in the early 1980s, boy george was one of the world’s most popular musical figures in the world. as lead singer and creative force of the british band culture club, boy george captured the world’s imagination with his flamboyant and provocative gender expression. but it was the group’s brand of soul-influenced pop that catapulted the group to the top of the chart in several countries. MTV was still in its infancy when boy george quickly became a phenomenon stateside helping culture club to score six top 10 singles on hot 100 between 1982 -1984.
boy george’s meteoric rise coincided with the then-emerging AIDS epidemic. when culture club’s first single “do you really want to hurt me” entered the US singles chart in december 1982, news media outlets had just begun using the term AIDS over the stigmatizing GRID (gay-related Immune Deficiency). when the group was at its peak in 1984, the AIDS mortality rate was over 75 percent. and by the time the group imploded in 1986, the number of reported AIDS diagnoses topped 29,000.
george’s success as a solo artist was marred by scandal and addiction but his compositions continued to prove that his artistry and genius could not be denied. and this is so profoundly evident in his 1995 single “il adore.”
“Mother clutches the head of a dying son
Anger and tears, so many things to feel
Sensitive boy, good with his hands
No one mentions the unmentionable
But everybody understands
Here in this cold white room
Tied up to these machines
It’s hard to imagine him as he used to be”
originally entitled “stevie,” george wrote the song after the death of his friend stevie. in an 1994 interview with POZ magazine, george stated the song about stevie dying, being in the hospital with his family and his friends. george said it’s “really about the two different sides of Stevie…How his parents saw him and how we saw him. It was really just my experience of Stevie’s death.”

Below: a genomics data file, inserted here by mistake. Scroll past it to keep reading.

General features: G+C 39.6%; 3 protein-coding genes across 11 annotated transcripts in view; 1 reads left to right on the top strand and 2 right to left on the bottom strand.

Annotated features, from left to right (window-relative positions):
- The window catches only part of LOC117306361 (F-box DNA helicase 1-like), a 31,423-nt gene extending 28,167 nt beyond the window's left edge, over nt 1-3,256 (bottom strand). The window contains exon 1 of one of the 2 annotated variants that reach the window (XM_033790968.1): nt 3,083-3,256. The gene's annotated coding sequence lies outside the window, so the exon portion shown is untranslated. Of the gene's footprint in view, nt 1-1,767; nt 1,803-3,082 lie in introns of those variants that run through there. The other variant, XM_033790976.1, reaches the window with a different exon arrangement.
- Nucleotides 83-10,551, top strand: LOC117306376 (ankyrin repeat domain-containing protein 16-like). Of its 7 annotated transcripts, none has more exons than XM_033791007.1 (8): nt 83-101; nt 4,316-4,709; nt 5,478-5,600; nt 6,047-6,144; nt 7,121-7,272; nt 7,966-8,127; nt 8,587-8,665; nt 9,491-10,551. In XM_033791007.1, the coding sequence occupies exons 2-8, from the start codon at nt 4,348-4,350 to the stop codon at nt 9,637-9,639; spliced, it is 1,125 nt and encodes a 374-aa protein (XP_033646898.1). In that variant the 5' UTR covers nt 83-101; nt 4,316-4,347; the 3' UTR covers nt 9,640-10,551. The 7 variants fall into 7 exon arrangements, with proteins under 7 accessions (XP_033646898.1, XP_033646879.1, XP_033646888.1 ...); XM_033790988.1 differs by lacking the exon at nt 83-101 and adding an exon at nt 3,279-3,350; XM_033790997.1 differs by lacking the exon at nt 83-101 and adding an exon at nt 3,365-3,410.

released as the second single from his 1995 “cheapness and beauty” album, “il adore” is one of the most moving and heartbreaking songs written explicitly about the AIDS epidemic. lyrically the song illustrates the impact the death of a loved one has on those left behind.
Like the most amazing light show
you have ever seen,
How could you go and die
what a lonely thing to do”
“il adore” would later be used to great effect in “taboo,” the stage musical based on the lives of boy george and performance artist and fashion designer leigh bowery, who died from AIDS-related complications at age 33 in 1994.
my emotional attachment to “il adore” is linked to my witnessing my uncle’s battle with AIDS. in the late 1990’s he began to lose weight. we knew what was going on, but the family was still reeling from my aunt blanca’s death, just a few years earlier. in 1997, i watched my father deteriorate. i knew exactly what i was witnessing. no one spoke a word.
when my uncle jose died of AIDS complications in 2001, there was no funeral. at least i don’t remember. my grandmother cared for him until the end. his name was seldom ever spoken again. not because of shame but because the weight of the pain was too heavy for our tongues.